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Dissertation/Thesis Abstract

The Best Mirror of Our Souls: Wild Mountains and What They Can Teach Us
by Gilmore, Rosaleen E., Ph.D., Prescott College, 2018, 252; 10790352
Abstract (Summary)

Mountains are filled with both mystery and grandeur. They are places where the natural world can be experienced in its most raw form. Humans have been climbing mountains for centuries, yet it is still difficult to adequately explain what draws people to the mountains. There is danger in the mountains, but there can also be rewards in the form of physical health, mental well-being, and personal growth. My climbing experience has led me to believe that these benefits are felt most when climbers approach a mountain with a sense of reverence and respect, and that the colonizing mindset of conquering a mountain or completing a tick-list is detrimental to the climber, the people that the climber interacts with, and the natural environment of the mountain. This study examines the worldviews of mountain climbers and the aspects of mountaineering that seem to enhance these worldviews. The worldviews of the mountaineers are explored in regard to both the natural environment and human society. Focus is placed on the aspects of mountaineering that seem to encourage biocentric worldviews, with the hope of being able to apply these findings to future sustainability initiatives. This study finds that mountaineers have a generally negative view of societies which put too much emphasis on material wealth, social prestige, and power structures. These materialistic tendencies of society are in direct contrast with the world of mountains. The benefits of climbing mountains are extensive, with personal and spiritual benefits being even more essential to the experience than the physical benefits. Climbers do not climb mountains for these benefits though; they climb mountains to climb. The findings of this study are discussed in terms of the future of climbing, environmental and social sustainability initiatives, and genuine learning experiences.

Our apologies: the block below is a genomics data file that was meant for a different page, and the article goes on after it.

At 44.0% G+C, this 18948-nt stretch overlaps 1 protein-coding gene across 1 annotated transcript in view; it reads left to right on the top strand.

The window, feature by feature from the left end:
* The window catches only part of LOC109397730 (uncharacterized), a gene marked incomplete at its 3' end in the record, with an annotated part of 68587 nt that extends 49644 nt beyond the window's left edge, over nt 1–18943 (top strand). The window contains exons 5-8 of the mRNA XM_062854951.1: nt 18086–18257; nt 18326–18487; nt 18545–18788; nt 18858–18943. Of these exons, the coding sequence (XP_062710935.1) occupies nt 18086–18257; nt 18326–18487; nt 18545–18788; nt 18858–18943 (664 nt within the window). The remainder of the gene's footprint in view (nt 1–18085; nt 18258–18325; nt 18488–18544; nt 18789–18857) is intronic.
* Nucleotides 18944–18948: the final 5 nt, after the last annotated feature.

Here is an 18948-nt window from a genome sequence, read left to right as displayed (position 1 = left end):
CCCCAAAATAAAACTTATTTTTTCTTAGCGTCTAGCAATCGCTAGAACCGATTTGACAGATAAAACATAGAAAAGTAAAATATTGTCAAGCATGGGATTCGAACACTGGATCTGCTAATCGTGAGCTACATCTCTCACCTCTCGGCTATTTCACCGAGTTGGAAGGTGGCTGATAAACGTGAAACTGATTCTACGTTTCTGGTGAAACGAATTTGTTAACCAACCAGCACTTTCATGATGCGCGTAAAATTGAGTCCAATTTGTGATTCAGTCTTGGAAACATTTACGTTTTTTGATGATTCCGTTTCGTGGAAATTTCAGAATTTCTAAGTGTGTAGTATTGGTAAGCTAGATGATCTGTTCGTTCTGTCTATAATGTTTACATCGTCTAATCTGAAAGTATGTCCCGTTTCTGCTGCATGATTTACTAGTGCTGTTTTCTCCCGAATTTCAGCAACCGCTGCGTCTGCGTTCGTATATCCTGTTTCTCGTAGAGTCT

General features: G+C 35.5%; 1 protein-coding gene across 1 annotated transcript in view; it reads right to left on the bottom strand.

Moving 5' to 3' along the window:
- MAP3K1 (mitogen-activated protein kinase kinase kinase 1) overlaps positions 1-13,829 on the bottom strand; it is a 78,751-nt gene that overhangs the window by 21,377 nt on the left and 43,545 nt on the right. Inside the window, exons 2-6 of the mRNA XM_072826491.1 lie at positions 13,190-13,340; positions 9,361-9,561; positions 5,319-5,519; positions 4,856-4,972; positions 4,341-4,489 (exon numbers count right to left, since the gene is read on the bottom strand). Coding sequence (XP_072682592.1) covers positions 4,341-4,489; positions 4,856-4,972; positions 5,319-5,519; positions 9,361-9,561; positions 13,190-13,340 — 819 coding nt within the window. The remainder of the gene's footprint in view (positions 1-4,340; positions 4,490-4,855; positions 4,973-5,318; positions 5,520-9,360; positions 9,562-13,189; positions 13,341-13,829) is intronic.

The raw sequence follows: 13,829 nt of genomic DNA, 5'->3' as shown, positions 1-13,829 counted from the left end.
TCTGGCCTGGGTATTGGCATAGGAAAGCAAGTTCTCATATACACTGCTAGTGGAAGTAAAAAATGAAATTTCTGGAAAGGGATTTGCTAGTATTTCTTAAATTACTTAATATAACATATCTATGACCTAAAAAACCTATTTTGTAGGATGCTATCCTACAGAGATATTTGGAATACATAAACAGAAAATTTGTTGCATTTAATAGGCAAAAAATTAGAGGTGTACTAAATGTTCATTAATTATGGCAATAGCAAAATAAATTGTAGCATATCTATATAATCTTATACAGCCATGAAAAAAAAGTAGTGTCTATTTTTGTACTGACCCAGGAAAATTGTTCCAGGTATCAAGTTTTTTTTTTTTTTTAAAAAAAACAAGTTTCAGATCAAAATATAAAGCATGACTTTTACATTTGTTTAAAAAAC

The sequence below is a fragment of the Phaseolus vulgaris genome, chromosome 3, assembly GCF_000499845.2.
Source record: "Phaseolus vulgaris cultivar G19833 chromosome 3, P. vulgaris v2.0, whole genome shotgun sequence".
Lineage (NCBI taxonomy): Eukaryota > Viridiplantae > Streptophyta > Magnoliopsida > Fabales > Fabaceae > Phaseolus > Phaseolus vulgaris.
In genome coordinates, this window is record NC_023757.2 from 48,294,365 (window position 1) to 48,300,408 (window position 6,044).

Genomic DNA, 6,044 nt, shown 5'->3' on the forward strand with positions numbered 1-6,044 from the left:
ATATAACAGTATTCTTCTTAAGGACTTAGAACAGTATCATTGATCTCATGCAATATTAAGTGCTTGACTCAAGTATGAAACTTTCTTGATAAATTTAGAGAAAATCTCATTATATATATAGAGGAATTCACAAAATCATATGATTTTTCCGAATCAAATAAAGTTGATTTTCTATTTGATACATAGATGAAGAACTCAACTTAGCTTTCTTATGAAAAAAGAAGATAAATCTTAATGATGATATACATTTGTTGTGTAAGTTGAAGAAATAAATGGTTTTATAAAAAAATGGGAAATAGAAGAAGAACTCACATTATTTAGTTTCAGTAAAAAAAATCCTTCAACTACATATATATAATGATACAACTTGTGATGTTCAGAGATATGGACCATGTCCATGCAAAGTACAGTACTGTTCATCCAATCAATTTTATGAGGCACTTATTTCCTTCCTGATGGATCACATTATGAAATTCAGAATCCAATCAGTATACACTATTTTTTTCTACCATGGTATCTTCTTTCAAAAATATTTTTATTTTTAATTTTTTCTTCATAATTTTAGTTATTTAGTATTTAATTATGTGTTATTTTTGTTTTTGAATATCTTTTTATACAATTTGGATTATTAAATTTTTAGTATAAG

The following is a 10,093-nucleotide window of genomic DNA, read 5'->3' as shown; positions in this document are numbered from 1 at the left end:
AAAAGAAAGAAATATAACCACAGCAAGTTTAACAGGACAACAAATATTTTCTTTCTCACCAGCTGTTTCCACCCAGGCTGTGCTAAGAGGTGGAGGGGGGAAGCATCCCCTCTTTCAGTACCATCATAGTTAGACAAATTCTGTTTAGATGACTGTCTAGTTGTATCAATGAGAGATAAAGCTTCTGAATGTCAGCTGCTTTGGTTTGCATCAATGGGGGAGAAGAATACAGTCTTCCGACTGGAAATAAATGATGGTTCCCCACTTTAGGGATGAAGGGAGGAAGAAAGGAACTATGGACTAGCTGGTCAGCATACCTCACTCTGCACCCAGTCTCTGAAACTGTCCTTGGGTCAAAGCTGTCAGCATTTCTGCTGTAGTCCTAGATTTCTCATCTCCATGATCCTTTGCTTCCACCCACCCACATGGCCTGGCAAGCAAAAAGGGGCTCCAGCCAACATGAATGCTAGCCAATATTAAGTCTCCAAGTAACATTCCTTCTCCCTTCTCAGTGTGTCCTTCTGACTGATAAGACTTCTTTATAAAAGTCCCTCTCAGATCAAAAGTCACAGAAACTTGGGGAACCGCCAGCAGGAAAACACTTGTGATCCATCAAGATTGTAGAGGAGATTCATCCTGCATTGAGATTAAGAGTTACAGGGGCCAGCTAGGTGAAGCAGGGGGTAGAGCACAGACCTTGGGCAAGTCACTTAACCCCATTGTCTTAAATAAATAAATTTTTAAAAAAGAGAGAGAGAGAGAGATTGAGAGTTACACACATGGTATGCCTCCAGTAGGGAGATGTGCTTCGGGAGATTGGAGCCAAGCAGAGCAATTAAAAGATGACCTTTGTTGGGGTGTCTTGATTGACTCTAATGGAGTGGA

Indexing (document details)
Advisor: Thomas, Loren
Commitee: Clingan, Joan, Fleming, Richard K., Medrick, Rick
School: Prescott College
Department: Education / Sustainability Education
School Location: United States -- Arizona
Source: DAI-A 79/09(E), Dissertation Abstracts International
Subjects: Environmental philosophy, Environmental education, Sustainability
Keywords: Climbing, Commodification, Decolonizing, Deep ecology, Experiential, Mountains
Publication Number: 10790352
ISBN: 978-0-355-86804-3
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